But that PSD is so, well, shitty. I've turned down a number of business trips to your part of the world, fearing even when my internal stuff was younger, that the cost/benefit ratio was some multiple of 1. Now I fear its hit triple digits. Sigh! And I'm a healthy guy for my age, doing gym stuff three days a week with no important chronic stuff eating at my innards. But this last tour was just too tedious with endless bus hours bracket within endless air-hours. We spent 12 days actually in Morocco, then four more in Paris (first time in France). And the C/B ratio coupled with the PSD was, well enough.

My wife's lobbied for trips where our hotel rooms followed us about... meaning cruises and/or extended train rides - or the renting of a villa with friends to allow us day trips into the surroundings. Our Patagonian adventure together with European river cruising reinforced her arguments. Soooooo.....

The photo above was grabbed at the bottom of a stairwell ascending from the Roman ruins of Volubilis in Morocco. I've become fascinated with Rome's use of Northern Africa as their breadbasket and Volubilis was the Western anchor of that vast agricultural accomplishment with perhaps Memphis at its eastern edge. The remnants of the vast irrigation engineering is such an awesome achievement not yet re-accomplished in the dark-age and war-torn areas between Morocco and Egypt. Pity.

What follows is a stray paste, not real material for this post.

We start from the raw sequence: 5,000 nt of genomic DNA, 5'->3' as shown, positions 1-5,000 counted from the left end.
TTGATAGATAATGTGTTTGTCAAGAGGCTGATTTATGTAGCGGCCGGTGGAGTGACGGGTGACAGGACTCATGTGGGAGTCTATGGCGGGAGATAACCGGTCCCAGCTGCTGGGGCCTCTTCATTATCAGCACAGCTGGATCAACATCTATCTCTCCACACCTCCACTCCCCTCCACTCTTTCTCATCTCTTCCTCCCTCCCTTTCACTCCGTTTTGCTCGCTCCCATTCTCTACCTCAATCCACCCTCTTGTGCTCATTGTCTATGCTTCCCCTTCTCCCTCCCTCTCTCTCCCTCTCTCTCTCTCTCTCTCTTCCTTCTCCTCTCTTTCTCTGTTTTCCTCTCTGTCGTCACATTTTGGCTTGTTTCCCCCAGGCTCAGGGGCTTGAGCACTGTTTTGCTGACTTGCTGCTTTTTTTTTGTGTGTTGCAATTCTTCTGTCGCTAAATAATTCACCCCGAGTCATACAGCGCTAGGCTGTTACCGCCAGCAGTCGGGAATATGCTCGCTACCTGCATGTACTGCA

Cedric said...

The idea of a hotel room following you around could definitely be the way to go. No packing and unpacking and always close enough to catch a breather. Your Patagonian trip did look good and it didn't look like one of those cruise ships that's the size of a small city with an entire amusement park on top of it. I doubt very much I'd like to be on that kind of ship with 6000 other guests. In any case, my wife has an immutable distaste for any kind of cruise so it's not something we would be doing on any ship any time soon. Or perhaps ever since my wife heard of what happened to the Diamond Princess in Japan.
As for the fires, yes they are out. Another season of bushfires to go into the annals of Australian history along with all the others. Hopefully they will be recorded factually and not as the media portrayed it with fires reported to be burning in the desert and a koala death count that completely outnumbers the total population. In any case, the summer rains finally came which put out the flames and cleared the smoke and now, with news of a virus on everyone's mind, all but the most fire-affected have moved on. No time to mourn our losses, that media behemoth keeps churning out new stuff for us to wrap our fears around. I'm being facetious but you know what I'm talking about.
While on the topic of news, I posted on Plop recently, probably while you were away.
Anyway, I hope you still find yourself on adventures in the future. Don't let that health and vigour go to waste ;)